Friday, August 1, 2014

Should Runners Diet?

One of the main reasons people take up running is to lose weight. Running is an excellent choice as it provides the aerobic exercise to light the fires that burn fat and calories.

Once the commitment is made to lose weight, many people may over do the tactics.  They often combine their running schedules with diet programs that include counting calories or assigning "points" or percentages to carbohydrate, fat and protein consumption.  That is a dangerous combination that will usually lead to failure.

According to’s Jason Fitzgerald, soon after many runners start these diets, their running takes a nosedive: plummeting energy levels, decreased performance and a constant feeling of sluggishness. Dieting almost always goes hand in hand with a reduction in calories and, very often, carbohydrates—the body's preferred fuel source for running. This leaves runners struggling to feel and perform at their best.

Restricting calories, especially the ones your body needs for aerobic performance while training can cause slower recovery from long runs or hard workouts. You also may not be able to finish your most challenging workouts, and your ability to handle a higher workload will be cut dramatically. It can also lead to mental and physical fatigue.

If your goal is to utilize running as a means to lose weight, traditional dieting is a bad idea. So how do you lose weight when adopting an exercise program? Here are some guidelines to follow that will help you lose weight while still getting the fuel you need to train well.  Instead of focusing on calories or specific amounts of carbs, fat and protein, follow these guidelines to help you shed pounds and feel great on your runs.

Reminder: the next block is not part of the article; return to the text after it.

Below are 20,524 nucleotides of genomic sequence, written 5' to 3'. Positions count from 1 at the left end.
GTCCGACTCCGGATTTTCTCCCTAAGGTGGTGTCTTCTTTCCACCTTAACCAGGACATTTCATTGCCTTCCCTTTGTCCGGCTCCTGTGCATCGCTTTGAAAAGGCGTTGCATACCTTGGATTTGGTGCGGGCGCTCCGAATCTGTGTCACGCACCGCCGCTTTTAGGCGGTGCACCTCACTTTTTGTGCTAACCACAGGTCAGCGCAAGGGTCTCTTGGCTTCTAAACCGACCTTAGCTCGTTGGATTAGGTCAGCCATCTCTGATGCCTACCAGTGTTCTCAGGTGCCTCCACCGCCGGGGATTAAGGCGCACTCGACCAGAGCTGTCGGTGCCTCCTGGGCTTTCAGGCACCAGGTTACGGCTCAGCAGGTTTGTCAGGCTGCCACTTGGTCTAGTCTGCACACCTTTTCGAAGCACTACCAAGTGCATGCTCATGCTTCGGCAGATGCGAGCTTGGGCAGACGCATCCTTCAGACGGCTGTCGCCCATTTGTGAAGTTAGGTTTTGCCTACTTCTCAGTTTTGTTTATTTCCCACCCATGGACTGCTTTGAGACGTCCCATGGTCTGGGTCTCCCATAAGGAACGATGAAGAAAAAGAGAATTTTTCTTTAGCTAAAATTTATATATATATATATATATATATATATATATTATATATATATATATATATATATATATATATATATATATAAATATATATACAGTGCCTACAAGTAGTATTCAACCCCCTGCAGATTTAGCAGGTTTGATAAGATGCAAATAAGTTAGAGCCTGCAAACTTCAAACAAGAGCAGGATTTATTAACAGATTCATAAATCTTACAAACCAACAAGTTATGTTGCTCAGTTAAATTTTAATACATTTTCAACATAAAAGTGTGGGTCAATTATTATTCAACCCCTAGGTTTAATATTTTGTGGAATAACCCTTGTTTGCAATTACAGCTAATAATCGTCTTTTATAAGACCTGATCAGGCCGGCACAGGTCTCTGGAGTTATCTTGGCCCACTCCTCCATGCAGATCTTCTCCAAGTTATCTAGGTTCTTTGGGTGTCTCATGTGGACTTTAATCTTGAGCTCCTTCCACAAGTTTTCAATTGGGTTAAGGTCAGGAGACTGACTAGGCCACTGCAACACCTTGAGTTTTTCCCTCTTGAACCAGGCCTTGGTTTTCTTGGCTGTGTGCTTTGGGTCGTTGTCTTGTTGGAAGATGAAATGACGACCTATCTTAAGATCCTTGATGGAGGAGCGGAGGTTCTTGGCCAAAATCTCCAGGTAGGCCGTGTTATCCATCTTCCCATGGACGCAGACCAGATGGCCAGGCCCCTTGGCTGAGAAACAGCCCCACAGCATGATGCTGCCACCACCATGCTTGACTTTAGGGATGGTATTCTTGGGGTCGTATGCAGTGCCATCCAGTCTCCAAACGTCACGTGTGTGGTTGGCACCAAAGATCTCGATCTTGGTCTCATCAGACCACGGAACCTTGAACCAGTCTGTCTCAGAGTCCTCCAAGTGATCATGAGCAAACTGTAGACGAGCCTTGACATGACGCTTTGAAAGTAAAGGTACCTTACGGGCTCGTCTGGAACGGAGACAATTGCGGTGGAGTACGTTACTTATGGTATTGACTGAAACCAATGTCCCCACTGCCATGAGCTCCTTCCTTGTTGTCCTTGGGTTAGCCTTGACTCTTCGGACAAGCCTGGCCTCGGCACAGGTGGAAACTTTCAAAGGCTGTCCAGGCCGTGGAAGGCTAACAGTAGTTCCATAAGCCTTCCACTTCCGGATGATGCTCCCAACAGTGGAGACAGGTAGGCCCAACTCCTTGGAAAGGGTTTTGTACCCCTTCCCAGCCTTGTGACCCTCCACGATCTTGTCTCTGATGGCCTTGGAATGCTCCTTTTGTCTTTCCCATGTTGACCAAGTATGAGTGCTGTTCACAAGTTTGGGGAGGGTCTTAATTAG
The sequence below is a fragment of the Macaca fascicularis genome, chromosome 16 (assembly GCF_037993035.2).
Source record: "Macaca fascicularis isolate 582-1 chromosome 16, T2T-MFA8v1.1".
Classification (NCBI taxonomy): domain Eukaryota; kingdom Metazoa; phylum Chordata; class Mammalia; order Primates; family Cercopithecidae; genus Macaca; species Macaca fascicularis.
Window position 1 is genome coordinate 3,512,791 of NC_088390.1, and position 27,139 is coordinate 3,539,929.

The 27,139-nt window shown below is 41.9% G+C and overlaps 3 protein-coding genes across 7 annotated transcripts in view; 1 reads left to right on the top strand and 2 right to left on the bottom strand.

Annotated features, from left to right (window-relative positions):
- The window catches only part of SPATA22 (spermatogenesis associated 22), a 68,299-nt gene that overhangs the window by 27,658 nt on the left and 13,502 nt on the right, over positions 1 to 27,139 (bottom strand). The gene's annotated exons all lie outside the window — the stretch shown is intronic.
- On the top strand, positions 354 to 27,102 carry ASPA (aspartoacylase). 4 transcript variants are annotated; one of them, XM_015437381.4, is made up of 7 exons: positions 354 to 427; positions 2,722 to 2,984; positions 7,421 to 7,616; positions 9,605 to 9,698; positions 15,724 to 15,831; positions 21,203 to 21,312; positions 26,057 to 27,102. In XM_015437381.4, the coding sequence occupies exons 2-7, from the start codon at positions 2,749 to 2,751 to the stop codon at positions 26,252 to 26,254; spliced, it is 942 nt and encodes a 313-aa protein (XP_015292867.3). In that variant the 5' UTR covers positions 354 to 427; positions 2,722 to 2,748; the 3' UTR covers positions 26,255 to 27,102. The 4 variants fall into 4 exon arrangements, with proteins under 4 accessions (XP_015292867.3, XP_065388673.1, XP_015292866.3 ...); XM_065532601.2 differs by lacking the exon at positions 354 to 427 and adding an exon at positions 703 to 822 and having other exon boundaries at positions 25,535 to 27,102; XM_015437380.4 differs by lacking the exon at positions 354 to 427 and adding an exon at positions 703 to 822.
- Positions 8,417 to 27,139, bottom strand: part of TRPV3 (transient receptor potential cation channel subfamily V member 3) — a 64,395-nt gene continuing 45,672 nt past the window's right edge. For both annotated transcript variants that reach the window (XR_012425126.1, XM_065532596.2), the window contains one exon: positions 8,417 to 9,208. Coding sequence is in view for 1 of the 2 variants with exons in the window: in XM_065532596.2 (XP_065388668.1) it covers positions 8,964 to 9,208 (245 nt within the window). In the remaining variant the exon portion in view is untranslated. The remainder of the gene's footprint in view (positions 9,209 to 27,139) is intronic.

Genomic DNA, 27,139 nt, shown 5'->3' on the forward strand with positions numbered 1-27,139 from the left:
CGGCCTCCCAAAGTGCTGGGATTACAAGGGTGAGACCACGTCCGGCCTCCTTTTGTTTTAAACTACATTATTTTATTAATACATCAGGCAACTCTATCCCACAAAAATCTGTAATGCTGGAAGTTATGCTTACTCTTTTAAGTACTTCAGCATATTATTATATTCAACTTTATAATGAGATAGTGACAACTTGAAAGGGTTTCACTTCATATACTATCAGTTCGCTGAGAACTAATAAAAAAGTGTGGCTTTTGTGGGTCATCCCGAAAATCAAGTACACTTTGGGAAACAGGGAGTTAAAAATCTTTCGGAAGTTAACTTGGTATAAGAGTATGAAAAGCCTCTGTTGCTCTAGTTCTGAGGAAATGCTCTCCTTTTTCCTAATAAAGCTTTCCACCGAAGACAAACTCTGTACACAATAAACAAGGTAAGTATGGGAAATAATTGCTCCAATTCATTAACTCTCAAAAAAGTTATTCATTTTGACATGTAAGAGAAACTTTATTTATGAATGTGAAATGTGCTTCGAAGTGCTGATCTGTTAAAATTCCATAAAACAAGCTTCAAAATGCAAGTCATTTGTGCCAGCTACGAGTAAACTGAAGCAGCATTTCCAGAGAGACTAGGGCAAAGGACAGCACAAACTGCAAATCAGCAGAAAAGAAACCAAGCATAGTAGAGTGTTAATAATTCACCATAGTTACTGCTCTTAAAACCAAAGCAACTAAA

Avoid extra sugar. Even though carbohydrates are your preferred fuel source, most runners consume way too much simple sugar and processed carbs every day. If you're struggling with weight issues, excess carbohydrates in your diet could be the issue.

Limit dessert foods, sports drinks (except immediately after a long run or hard work out) or soda, and carb-heavy foods that offer limited nutrition like crackers, white bread, white pasta (go with whole wheat) and plain bagels.

Eat fruits and vegetables. The vast majority of Americans don't get the recommended number of servings per day. These foods are the most nutrient-dense foods you can eat.

Always include vegetables with your dinner each night as the benefits are substantial.

Focus on "real" food. Eat nutrient-dense foods and limit your intake of processed foods. Real foods are minimally processed with as few ingredients as possible and include high-quality cuts of meat, vegetables, fruit, beans, nuts and whole grains like wild rice and quinoa.

Use food strategically. Many runners carbo-loading constantly, but the ideal runner's diet plan is more strategic. Use carb-heavy meals strategically a day or two before big workouts, and eat fewer carbs if you're running less.

If you're feeling sluggish or slightly over-trained—symptoms include fatigue, soreness, poor performance in your workouts or lethargy—recognize that you might just be under-eating. Food is fuel. Try cooking a few healthy, hearty meals and eating a little more than usual. Combined with a few good nights of sleep, you could be back on track in just a few days.

Chris is a Certified Personal Trainer and exercise and endurance enthusiast.  He competes yearly in numerous running races, marathons, ultra marathons, triathlons and other endurance events.